Four years after trading him away to the Nationals for a return of righties Lucas Giolito, Reynaldo López and Dane Dunning — who was just sent to the Rangers in exchange for Lance Lynn — the White Sox re-signed outfielder Adam Eaton. The deal is for one year at $7 million and has an $8.5 million club option for 2022 that features a $1 million buyout. In addition to the snake-eating-its-tail nature of Eaton’s return, this deal is interesting in what it says about the market.
First and foremost is that it appears to be a significant overpay for a 32-year-old who’s battled injuries in three of the last four seasons and has shown a tendency to rub people the wrong way. Eaton wasn’t considered to be one of the top 50 free agents even before nearly 60 players were non-tendered, so projections for him would have been in the range of $4 million or less.
Update: Eaton is already back to his crusty ways.
Adam Eaton just hung up on Carmen and Jurko on @ESPN1000 after they asked him if Tony La Russa would have trouble relating to younger players.
— Sox Takes (@sox_takes) December 8, 2020
When combined with the above-market deals for Drew Smyly and Charlie Morton, this could be an indication that perhaps owners aren’t going to be quite as frugal as their whining over the last several months led us to believe. Then again, early deals tend to skew a little higher as contenders seek to secure that piece or two they feel will round out their team.
That’s what happened with the Cubs and Tyler Chatwood, so perhaps the Sox saw this as a chance to fill the void in right field after Nomar Mazara was non-tendered. Coming so quickly on the heels of the Lynn trade tells us that the Sox may see the addition of two veterans as the key to success in 2021, which fits with bringing Yasmani Grandal and Dallas Keuchel aboard last season.
Drilling down past general statements about the market, this move says a little bit about Kyle Schwarber future even as it muddies his present to an extent. The Cubs let their folk hero of a left fielder go rather than pay him in the neighborhood of $8 million because they didn’t feel he’d either produce enough or bring back enough in trade to merit the cost.
And that’s for a man who has a career 113 wRC+ even after a season in which he batted .188, largely because his power and on-base skills translated to a 90 wRC+ and 0.4 fWAR this past season. He’s also heading into his age-28 season in 2021. Eaton is more than four years older and has a career 112 wRC+ following a 76 with -0.5 fWAR in 2020. If that’s worth $7 million, surely Schwarber would be worth significantly more. Right? I mean, right?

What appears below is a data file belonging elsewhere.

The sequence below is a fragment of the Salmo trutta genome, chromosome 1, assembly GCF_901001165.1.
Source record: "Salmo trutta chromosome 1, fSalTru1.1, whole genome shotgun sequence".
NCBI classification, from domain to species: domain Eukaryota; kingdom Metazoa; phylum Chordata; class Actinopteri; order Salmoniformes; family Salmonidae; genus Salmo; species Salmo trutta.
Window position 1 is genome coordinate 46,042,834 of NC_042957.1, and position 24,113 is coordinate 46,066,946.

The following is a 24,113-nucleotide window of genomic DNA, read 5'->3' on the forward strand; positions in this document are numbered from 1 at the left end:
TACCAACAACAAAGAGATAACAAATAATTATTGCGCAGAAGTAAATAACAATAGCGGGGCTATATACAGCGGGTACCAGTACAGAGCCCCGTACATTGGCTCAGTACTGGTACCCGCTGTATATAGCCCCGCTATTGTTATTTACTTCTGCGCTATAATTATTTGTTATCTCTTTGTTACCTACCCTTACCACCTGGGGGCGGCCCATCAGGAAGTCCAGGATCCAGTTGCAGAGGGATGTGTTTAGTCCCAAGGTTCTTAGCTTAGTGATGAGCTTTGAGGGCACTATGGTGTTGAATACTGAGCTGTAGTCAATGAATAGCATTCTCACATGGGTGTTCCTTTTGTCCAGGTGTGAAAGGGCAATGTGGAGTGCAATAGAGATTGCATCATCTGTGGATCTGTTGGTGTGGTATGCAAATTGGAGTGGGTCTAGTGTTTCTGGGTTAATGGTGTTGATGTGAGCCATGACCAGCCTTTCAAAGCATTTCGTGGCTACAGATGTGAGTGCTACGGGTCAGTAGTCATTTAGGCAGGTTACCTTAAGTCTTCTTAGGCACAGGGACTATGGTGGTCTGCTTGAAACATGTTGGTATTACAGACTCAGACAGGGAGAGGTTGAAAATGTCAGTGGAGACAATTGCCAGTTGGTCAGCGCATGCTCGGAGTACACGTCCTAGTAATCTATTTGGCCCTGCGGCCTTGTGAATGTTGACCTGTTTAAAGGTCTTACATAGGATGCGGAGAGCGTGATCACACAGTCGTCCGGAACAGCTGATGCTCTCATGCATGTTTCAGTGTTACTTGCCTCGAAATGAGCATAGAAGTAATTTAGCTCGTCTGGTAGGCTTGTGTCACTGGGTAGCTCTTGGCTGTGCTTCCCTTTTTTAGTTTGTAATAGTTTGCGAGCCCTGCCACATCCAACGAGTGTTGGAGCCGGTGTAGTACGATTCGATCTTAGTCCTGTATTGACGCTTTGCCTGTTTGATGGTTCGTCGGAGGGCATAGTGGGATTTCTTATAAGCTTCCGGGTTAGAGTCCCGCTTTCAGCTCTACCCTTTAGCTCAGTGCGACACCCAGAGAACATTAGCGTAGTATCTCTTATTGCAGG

There had been some scuttlebutt about the slugger ending up on the South Side as an outfielder/DH option, but Eloy Jiménez in one corner already gives the Sox a significant defensive liability. Though Schwarber has improved a great deal out there over the last few years, Rick Hahn probably believed having those two in the corners would be sub-optimal.
Then again, his -3 DRS in left over the last three seasons is significant better than the -12 Eaton has generated in right in that same span. What’s more, Schwarber’s 8.1 UZR is far superior to Eaton’s -3.7 over the period in question. And again, we’re talking about one player still in his prime and another who looks like he’s headed down the backside of his career.
So did the Cubs screw up by perhaps undervaluing Schwarber’s appeal in trade? Did the Sox screw up by overpaying Eaton? Both? Neither?
The thing we have to consider about trade value is that teams are loath to part with any kind of significant prospects right now, so that has to be factored into any trade speculation. By which I mean that the value of Schwarber’s production in 2021 would have to be perceived as greater than the cost of his salary and the prospect(s) for whom he would be traded. Rather than accepting a mid-level lottery ticket, the Cubs saw fit to simply save money.
It does seem as though the Sox could have gotten Eaton or a reasonable facsimile for a much lower price, but they were clearly willing to pay a premium for someone they thought fit their team. For a roster with almost as much swing-and-miss as the Cubs, acquiring a contact hitter who has historically reached base at a .360 clip was worth the splurge.
Eaton boasts a career 16.8% strikeout rate and has never been above 19% in any season thanks to a minuscule 6.5% swinging-strike rate. For context, respective league averages were 23.4% and 11.4% in 2020. Schwarber’s averages are 28% and 11.9%, not exactly the kind of profile the Sox need. Nor do the Cubs, which is why they saw fit to part ways, at least temporarily.
I’m talking in circles here, so I should probably just get to the point and wrap it up. The one thing for sure we know about Eaton’s deal is that it means Schwarber won’t be wearing black pinstripes next season. We also know that the Sox and other teams will still pay more than the projected market value for players they feel offer a discernible upgrade or who serve as the right complement to their existing roster.
The issue for Schwarber in this environment is that, despite being an above-average offensive producer, his skillset is one teams feel they can acquire or replace at a much lower cost. His potential is greater than Eaton’s, but he’s also got more variance from high to low and teams operating with tighter budgets are going to play it safe. Or maybe the Cubs really whiffed and Schwarber will get $9-10 million from someone.
This is all just so odd and I can’t believe I find myself rationalizing it, but I should know to expect as much after the year we’ve all experienced.